Kay: Stealing Material: Is It Theft or Misappropriation?

Poster for Disney’s “The Lion King”

Today concludes the annual conference of the Romance Writers of America, in which the writers and publishers of romance fiction come together to discuss the latest trends in the romance publishing industry. It’s a time of celebration: goals achieved, books noted, writers and publishers rewarded. It’s a time to celebrate creativity.

Which was why I was particularly disheartened to read a couple of stories this weekend about plagiarism and the theft of creative ideas.

The big one is that there’s been a discussion that the plot and characters of Disney’s The Lion King were ripped off from Kimba the White Lion, a Japanese anime series created by Osamu Tezuka that NBC syndicated in the United States in the 1960s. The charges of appropriation, dating back to the film’s first release in 1994, clouded the American film’s release back then and have returned with the latest remake. According to the story in the Washington Post, the Japanese anime tradition is one of borrowing, but it’s the lack of credit or acknowledgement that is disturbing.

The second article is an op-ed in the LA Times by Douglas Preston. He and Lincoln Child write a thriller series under the name “Preston & Child.” He describes how plagiarists using the name “Preston Child” have ripped off their books, and how other scams are stealing copyright and income from hardworking authors. (According to Preston, author incomes have dropped 42% in the last 10 years.) In fact, I’ve noticed this Preston/Child discrepancy myself on Amazon.

Nothing Preston says in the op-ed is exactly new to the writing community, but he makes points well worth remembering.

And raises a question, as well: Aren’t there enough good ideas to go around? I think the folks at the RWA conference would think so.

5 thoughts on “Kay: Stealing Material: Is It Theft or Misappropriation?

  1. I think there are enough good ideas to go around, but like all other abilities and talents, they’re not evenly distributed. I also think that some people’s talent is for stealing other people’s ideas.

    (I’d have something more useful to say, but I just got back from the conference you mentioned and I’m exhausted.)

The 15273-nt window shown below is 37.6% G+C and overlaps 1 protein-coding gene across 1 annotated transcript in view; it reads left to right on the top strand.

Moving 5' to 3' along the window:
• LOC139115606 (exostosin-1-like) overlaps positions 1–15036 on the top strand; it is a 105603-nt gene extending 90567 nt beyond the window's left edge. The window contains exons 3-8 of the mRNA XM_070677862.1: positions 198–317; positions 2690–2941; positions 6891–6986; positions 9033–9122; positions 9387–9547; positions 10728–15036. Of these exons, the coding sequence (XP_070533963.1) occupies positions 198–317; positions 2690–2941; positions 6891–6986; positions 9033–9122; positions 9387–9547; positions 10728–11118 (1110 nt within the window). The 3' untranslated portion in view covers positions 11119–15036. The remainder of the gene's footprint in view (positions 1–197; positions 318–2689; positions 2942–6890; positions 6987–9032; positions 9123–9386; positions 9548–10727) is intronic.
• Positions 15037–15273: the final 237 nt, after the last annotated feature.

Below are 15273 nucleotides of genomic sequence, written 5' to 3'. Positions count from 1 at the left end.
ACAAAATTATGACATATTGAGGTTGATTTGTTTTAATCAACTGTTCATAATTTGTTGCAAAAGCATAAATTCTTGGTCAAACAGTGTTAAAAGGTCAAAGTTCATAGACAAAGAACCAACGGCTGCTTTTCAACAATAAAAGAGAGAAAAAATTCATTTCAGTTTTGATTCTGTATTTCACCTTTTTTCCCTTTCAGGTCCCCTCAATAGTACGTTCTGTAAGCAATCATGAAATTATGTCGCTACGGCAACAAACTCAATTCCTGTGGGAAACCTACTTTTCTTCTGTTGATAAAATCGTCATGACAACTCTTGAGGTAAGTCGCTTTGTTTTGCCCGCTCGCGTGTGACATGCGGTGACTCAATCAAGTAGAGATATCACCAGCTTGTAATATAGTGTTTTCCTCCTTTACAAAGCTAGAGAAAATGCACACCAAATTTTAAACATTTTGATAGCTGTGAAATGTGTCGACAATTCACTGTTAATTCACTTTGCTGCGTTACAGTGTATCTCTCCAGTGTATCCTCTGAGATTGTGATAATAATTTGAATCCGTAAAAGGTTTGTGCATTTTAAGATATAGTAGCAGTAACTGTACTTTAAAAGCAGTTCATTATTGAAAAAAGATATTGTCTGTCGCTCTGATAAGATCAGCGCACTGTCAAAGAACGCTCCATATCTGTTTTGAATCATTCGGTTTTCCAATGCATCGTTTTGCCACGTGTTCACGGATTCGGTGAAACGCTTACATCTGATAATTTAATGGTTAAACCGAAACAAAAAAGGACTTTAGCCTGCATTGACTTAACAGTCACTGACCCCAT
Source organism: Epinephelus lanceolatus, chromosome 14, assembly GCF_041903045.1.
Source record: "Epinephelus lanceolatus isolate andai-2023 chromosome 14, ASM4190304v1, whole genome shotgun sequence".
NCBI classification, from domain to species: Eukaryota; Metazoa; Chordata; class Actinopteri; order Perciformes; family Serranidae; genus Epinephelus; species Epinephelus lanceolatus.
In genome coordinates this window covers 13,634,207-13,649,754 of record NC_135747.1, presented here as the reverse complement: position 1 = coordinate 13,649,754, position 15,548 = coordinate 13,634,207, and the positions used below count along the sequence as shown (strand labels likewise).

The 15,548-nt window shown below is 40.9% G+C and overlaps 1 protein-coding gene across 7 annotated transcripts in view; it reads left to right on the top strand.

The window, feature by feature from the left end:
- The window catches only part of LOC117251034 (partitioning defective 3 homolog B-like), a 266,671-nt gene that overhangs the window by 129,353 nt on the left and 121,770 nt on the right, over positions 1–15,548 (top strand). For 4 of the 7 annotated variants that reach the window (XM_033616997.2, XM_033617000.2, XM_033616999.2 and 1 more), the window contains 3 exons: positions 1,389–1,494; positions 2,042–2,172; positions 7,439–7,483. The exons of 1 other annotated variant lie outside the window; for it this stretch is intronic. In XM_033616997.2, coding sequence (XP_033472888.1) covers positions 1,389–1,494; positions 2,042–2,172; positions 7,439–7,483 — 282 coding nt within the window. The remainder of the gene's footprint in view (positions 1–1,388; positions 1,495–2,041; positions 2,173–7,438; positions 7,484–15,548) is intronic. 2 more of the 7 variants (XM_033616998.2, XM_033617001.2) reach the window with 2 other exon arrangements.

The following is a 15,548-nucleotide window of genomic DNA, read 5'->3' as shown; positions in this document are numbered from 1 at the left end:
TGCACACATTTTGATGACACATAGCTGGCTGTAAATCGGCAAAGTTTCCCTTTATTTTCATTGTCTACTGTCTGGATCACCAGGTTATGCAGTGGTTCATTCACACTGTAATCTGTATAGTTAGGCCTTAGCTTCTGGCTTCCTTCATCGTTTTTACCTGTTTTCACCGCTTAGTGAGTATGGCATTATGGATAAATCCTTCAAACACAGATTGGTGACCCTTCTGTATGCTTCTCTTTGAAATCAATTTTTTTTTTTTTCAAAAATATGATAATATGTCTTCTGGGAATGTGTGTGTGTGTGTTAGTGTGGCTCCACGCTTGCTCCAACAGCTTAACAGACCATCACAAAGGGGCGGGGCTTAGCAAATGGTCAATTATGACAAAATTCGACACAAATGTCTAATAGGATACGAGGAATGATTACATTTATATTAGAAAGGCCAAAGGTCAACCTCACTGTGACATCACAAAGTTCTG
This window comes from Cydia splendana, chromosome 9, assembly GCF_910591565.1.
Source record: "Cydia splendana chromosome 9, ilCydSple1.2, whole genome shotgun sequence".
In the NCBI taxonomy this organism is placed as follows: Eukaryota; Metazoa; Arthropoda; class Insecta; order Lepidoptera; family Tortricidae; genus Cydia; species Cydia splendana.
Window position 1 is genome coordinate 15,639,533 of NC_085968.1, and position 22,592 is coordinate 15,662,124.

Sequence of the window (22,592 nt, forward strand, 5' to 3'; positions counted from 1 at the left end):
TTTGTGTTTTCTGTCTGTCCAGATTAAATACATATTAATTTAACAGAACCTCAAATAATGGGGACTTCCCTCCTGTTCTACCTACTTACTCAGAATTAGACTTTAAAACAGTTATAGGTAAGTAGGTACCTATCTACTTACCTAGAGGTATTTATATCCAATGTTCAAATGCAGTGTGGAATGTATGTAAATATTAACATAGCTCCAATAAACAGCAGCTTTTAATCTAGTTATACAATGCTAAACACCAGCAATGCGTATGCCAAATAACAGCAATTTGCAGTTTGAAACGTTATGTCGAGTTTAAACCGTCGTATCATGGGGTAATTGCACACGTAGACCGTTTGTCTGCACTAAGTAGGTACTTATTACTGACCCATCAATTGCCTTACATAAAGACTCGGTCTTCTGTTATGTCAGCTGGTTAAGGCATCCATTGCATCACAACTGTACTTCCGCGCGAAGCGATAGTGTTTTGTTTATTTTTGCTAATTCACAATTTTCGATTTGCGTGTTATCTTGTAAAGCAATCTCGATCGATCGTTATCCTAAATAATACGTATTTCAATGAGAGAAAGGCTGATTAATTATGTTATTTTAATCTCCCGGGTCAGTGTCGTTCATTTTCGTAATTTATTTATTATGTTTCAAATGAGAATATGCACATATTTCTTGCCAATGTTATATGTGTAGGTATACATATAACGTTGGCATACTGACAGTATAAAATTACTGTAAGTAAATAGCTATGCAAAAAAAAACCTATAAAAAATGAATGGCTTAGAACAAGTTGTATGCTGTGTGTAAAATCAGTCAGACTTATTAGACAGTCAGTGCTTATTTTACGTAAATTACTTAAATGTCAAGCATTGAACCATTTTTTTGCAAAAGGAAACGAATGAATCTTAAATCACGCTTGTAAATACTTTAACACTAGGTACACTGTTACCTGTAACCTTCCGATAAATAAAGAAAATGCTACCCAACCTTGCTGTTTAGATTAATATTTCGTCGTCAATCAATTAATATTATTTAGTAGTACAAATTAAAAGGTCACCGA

• Your Instagram posts made me think that you had a great conference! You have every right to be exhausted—in fact, I’d be disappointed if you weren’t exhausted.

      You make a good point that some people’s creativity lies primarily in stealing the words of others. I just hate that that’s true

  2. I often wonder what new and creative stories there could be out there if the people who “appropriate” the work of others actually spent that same amount of effort on their own creations.

    • I think the same. Remember that plagiarist in Brazil, who took the work of Nora Roberts and Courtney Milan and a lot of other people and pasted long passages into books that she sold? It must’ve taken some work to connect those passages, so that the thing would read more or less like a regular book. You’d think it would’ve been just as easy and give her a whole lot more satisfaction to write the thing herself.

  3. I found your article in a recommended section that was connected to my review of Kimba the White Lion. Plagiarism is horrible and that Preston Child situation is just shameless. However, I can’t stand how The Lion King gets a free pass for blatantly stealing characters, plot points, and scenes. Disney still has never owned up to it despite the evidence, having Simba as a white lion in pre-production, trying to block Jungle Emperor Leo (1997) from North American viewing at the Fantasia Film Festival in Canada, and Roy E. Disney calling Sarabi “Kimba’s mother” in an old transcript. If Kimba came out AFTER The Lion King then everyone would mercilessly rip Osamu Tezuka’s creation to shreds. Don’t even get me started about the racist stuff with the hyenas, them culturally appropriating the Swahili-speaking parts of Africa by trademarking Hakuna Matata, and withholding credit and royalties to Solomon Linda who’s the real writer of “The Lion Sleeps Tonight” (see the Netflix documentary The Lion’s Share which covers that issue).

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